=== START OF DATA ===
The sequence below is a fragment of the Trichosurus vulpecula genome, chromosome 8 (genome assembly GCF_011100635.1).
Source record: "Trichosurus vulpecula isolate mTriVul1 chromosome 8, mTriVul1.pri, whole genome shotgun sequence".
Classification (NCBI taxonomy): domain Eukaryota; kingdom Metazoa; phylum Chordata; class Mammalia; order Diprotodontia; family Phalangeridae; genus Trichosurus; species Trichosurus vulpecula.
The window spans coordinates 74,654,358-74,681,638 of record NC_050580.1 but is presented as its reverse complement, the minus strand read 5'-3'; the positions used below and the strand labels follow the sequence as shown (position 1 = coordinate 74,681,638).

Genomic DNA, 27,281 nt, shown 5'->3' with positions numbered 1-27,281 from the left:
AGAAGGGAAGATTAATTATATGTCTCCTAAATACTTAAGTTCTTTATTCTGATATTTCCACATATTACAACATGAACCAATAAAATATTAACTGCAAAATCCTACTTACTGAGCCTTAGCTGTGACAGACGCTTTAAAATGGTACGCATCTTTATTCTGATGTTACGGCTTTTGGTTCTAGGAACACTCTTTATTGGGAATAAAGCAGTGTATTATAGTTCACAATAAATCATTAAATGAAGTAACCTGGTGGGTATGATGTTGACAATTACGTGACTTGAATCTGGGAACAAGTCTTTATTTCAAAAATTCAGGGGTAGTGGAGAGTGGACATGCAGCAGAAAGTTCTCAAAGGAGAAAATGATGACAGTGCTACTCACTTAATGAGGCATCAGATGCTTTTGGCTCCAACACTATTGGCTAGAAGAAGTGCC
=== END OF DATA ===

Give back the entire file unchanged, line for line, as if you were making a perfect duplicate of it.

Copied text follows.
The sequence below is a fragment of the Trichosurus vulpecula genome, chromosome 8 (genome assembly GCF_011100635.1).
Source record: "Trichosurus vulpecula isolate mTriVul1 chromosome 8, mTriVul1.pri, whole genome shotgun sequence".
Classification (NCBI taxonomy): domain Eukaryota; kingdom Metazoa; phylum Chordata; class Mammalia; order Diprotodontia; family Phalangeridae; genus Trichosurus; species Trichosurus vulpecula.
The window spans coordinates 74,654,358-74,681,638 of record NC_050580.1 but is presented as its reverse complement, the minus strand read 5'-3'; the positions used below and the strand labels follow the sequence as shown (position 1 = coordinate 74,681,638).

Genomic DNA, 27,281 nt, shown 5'->3' with positions numbered 1-27,281 from the left:
AGAAGGGAAGATTAATTATATGTCTCCTAAATACTTAAGTTCTTTATTCTGATATTTCCACATATTACAACATGAACCAATAAAATATTAACTGCAAAATCCTACTTACTGAGCCTTAGCTGTGACAGACGCTTTAAAATGGTACGCATCTTTATTCTGATGTTACGGCTTTTGGTTCTAGGAACACTCTTTATTGGGAATAAAGCAGTGTATTATAGTTCACAATAAATCATTAAATGAAGTAACCTGGTGGGTATGATGTTGACAATTACGTGACTTGAATCTGGGAACAAGTCTTTATTTCAAAAATTCAGGGGTAGTGGAGAGTGGACATGCAGCAGAAAGTTCTCAAAGGAGAAAATGATGACAGTGCTACTCACTTAATGAGGCATCAGATGCTTTTGGCTCCAACACTATTGGCTAGAAGAAGTGCC